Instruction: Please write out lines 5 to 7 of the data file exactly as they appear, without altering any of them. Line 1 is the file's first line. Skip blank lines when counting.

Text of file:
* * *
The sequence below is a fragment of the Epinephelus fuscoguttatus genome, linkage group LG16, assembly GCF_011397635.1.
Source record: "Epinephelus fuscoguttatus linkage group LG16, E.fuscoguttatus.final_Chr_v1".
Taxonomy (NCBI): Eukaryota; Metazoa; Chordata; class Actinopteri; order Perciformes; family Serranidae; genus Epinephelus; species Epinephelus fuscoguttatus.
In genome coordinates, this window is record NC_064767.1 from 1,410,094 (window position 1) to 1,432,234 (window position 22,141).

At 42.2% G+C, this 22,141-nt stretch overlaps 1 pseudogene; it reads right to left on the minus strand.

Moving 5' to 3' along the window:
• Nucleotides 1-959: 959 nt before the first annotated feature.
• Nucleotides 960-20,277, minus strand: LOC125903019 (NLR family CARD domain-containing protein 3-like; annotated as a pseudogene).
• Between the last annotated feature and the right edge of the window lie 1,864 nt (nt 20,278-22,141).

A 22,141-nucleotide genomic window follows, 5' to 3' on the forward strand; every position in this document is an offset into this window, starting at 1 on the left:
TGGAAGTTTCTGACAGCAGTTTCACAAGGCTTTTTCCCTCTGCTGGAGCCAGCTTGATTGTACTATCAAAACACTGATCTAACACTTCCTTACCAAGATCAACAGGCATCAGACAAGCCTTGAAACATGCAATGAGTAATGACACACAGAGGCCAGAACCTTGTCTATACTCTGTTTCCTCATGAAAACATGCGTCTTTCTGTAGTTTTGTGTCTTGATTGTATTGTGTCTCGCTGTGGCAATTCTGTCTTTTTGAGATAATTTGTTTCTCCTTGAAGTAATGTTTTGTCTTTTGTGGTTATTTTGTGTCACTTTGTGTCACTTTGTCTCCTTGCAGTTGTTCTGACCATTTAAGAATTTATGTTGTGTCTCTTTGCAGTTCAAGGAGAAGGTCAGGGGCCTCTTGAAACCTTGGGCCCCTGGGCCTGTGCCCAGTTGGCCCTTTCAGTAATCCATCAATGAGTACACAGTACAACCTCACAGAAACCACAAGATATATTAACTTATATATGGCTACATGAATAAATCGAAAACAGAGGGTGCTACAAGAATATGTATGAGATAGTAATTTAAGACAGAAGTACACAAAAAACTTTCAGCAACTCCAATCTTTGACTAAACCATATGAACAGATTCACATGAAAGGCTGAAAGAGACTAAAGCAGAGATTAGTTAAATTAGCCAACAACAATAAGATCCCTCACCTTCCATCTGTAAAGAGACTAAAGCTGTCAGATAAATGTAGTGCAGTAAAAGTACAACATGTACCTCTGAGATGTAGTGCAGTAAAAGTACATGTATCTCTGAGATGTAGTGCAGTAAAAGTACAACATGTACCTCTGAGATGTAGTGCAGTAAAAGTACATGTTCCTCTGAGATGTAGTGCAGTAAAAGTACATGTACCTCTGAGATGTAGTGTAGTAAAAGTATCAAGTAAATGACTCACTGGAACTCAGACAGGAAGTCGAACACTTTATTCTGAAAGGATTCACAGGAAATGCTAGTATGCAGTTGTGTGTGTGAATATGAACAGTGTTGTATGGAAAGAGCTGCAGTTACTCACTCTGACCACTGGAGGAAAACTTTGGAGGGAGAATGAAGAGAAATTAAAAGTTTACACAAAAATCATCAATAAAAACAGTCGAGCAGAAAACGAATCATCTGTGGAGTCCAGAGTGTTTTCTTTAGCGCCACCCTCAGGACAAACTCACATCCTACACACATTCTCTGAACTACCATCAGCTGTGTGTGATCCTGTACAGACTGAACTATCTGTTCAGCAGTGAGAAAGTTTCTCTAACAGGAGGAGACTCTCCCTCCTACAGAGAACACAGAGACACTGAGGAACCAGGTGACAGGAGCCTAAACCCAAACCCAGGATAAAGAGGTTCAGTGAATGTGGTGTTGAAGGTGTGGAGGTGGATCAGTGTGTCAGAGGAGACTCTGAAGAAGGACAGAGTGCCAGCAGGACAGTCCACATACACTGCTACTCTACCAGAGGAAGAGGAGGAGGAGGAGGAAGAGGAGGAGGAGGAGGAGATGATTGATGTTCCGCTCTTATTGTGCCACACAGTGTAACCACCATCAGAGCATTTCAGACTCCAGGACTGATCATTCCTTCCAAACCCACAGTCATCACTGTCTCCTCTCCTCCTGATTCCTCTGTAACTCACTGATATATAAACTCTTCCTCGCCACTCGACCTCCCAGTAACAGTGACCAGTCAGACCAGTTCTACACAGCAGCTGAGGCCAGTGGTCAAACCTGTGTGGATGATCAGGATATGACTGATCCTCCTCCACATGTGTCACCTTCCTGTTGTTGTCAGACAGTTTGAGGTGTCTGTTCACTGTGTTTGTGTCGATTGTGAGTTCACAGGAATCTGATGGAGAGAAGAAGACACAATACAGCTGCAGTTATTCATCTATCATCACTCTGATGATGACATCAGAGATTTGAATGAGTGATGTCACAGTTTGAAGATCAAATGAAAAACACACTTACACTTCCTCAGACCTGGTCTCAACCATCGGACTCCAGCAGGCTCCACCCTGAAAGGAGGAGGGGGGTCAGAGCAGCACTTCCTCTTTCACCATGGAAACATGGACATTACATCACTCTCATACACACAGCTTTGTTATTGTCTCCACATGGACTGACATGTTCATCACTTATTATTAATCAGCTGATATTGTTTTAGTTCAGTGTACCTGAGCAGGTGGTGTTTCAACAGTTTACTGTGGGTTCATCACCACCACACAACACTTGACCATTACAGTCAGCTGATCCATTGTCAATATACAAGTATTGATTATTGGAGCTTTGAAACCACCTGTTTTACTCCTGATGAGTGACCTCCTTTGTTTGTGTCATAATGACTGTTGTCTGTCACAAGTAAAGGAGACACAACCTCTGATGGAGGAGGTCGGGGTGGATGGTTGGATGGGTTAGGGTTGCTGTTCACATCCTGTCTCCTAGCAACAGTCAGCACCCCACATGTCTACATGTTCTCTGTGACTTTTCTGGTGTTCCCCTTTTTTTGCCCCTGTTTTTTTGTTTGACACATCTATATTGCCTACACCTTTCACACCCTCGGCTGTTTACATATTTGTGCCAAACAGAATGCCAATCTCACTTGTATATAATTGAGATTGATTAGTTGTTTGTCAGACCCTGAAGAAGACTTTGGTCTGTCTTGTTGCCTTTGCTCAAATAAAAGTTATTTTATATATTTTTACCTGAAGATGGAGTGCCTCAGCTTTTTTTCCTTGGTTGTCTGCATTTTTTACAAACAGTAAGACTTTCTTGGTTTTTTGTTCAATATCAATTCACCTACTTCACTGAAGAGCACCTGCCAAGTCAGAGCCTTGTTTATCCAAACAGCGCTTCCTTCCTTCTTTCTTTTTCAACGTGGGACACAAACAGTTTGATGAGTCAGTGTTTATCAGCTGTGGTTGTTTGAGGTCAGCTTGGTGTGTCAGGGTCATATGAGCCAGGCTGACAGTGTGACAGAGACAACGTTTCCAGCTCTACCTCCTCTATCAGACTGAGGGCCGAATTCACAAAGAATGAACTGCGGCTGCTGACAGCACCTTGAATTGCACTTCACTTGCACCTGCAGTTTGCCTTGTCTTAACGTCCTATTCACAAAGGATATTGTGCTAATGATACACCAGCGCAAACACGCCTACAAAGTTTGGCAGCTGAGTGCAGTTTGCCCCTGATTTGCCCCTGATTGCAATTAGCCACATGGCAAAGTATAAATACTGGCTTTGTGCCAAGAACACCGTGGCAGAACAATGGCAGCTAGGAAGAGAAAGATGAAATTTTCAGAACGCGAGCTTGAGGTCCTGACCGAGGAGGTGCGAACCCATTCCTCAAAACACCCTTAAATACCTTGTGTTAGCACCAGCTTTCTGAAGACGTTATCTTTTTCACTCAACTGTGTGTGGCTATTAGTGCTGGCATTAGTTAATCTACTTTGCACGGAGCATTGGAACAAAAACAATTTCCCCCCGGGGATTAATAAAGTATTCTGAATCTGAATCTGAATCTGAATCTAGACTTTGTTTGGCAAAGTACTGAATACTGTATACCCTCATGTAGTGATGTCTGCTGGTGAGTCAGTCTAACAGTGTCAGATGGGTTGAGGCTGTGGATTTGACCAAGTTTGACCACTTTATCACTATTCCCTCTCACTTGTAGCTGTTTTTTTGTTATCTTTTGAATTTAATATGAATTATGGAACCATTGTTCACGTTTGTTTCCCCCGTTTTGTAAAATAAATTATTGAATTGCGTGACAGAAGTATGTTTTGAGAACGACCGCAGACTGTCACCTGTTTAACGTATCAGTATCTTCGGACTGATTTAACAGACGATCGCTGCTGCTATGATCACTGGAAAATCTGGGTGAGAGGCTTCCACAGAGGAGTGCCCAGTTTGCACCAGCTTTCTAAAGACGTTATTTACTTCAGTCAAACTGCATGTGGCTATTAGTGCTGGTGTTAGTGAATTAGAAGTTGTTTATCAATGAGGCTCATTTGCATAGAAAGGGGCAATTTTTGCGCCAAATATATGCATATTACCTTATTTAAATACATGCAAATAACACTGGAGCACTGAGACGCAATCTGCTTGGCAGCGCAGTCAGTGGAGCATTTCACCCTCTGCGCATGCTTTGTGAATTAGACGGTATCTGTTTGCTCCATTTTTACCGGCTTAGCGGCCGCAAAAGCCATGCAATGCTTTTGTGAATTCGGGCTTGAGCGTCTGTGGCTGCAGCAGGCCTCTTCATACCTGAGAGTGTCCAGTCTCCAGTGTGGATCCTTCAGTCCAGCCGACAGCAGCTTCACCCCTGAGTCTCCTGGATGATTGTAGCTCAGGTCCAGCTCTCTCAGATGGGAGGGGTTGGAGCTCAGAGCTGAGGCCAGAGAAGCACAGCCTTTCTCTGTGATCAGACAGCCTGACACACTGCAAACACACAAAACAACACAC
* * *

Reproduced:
At 42.2% G+C, this 22,141-nt stretch overlaps 1 pseudogene; it reads right to left on the minus strand.

Moving 5' to 3' along the window:
• Nucleotides 1-959: 959 nt before the first annotated feature.